David Peter Young has been charged in connection with an incident in Crawley on Wednesday (Picture: Google Maps)
A chef has been charged with impersonating a police officer and kidnap with intent to carry out a sex offence in connection with the alleged abduction of a teenage girl.
David Peter Young, 32, will appear at Brighton Magistrates’ Court on Saturday over the incident, which took place in Crawley on Wednesday morning.
The complainant, a 14-year-old girl, reported being approached by a man wearing a yellow hi-vis jacket as she walked to school in the Three Bridges area.
He is said to have taken her away from the road to a secluded area nearby and searched her clothing, before leaving the scene on a bike. The girl was unharmed and is receiving support.
Young, from Ifield in Crawley, has been charged with offences including kidnap with intent to commit a relevant sexual offence, kidnap, and impersonating a police officer.
Superintendent Marc Clothier said: ‘We want to reassure people we have not received any similar reports at this time and there is no current risk to anyone in the community in relation to this case.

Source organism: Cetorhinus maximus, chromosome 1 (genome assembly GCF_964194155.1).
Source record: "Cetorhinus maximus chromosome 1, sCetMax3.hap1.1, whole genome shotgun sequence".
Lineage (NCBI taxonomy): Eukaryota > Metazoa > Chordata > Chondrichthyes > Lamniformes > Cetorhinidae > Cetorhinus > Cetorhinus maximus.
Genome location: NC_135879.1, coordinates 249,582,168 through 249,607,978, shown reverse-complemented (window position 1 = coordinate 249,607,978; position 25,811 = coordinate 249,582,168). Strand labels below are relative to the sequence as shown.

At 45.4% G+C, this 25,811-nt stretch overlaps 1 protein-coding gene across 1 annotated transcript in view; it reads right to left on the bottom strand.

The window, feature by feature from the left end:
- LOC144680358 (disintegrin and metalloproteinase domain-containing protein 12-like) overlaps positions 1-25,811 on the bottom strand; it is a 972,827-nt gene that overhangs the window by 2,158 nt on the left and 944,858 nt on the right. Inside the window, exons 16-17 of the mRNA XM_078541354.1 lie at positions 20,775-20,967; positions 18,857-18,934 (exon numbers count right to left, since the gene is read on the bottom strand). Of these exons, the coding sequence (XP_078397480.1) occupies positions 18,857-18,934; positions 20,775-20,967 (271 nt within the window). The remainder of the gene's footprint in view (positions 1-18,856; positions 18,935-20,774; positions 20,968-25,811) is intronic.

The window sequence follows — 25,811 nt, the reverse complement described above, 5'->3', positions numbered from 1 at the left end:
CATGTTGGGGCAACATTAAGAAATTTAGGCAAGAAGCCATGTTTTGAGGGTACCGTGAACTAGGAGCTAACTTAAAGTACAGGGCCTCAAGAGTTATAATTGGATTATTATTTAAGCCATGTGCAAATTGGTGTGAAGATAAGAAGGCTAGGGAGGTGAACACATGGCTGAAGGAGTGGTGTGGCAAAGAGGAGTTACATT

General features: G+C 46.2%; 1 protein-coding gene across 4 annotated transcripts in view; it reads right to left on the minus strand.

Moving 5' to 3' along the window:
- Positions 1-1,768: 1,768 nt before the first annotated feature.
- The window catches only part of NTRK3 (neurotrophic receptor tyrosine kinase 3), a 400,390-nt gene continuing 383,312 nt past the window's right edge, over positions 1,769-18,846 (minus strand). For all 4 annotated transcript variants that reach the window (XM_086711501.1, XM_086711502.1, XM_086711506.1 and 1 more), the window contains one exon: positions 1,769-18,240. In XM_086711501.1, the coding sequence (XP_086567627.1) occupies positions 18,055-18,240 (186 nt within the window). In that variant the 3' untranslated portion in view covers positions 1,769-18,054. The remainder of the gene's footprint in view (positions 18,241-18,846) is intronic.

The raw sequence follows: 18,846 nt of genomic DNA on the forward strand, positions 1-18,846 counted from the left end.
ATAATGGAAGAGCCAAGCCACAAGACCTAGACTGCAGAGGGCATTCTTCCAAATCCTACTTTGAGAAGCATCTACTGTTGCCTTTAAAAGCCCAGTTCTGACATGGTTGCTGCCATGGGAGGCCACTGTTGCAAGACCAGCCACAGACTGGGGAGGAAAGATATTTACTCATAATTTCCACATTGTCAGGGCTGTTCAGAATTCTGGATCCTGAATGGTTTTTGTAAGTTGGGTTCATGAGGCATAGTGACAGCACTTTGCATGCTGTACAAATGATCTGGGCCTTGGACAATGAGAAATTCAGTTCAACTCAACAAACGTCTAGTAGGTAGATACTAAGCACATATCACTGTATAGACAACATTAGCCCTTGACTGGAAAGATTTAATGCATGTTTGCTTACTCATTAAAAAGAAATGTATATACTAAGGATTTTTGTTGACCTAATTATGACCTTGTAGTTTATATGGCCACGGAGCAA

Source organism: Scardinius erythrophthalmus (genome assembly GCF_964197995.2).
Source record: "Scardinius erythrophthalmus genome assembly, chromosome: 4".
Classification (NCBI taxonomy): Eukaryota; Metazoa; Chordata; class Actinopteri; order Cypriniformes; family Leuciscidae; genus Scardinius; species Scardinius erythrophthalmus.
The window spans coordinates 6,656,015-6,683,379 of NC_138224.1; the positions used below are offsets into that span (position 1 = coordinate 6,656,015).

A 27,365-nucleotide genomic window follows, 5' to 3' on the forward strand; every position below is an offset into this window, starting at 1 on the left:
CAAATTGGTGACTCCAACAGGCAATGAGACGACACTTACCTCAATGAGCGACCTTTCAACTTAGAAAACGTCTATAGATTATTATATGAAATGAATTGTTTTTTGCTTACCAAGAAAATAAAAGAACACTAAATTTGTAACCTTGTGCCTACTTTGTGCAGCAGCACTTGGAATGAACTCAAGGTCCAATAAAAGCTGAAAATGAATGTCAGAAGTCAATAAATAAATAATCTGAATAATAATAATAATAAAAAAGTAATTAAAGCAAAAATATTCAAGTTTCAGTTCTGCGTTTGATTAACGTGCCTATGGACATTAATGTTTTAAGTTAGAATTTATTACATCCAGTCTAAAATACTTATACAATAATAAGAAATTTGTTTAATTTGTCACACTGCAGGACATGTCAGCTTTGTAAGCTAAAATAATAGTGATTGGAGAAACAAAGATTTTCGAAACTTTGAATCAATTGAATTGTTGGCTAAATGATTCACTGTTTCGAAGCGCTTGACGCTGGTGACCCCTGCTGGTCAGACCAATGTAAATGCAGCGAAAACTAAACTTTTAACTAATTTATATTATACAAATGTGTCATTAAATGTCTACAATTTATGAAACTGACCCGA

‘You will see more uniformed patrols in the area and we encourage you to stop and talk to us if you have any concerns.
‘If you have any information that would assist our investigation, please call us on 101, quoting Operation Lonsdale.’
It follows concerns being raised around women being approached by lone police officers following the murder of Sarah Everard by Wayne Couzens, a former policeman.
Young is due at Brighton Magistrates’ Court on Saturday (Picture: PA)
Sussex Police said if this scenario happens, officers should be asked to use their police radio to contact their operator and confirm their identity.
The advice says: ‘We understand some people may want additional reassurance when interacting with a lone police officer and when you are alone.
‘If this is the case, genuine officers can use their police radio on loud speaker to talk to the operator in the police control room.
‘The operator can confirm the identity of the officer, that they are on duty and carrying out legitimate policing business.
‘You can also ask a passer-by to observe. Off-duty officers intervening in a crime in action or where someone is vulnerable, and not carrying a radio, will quickly call 999 for back up.’
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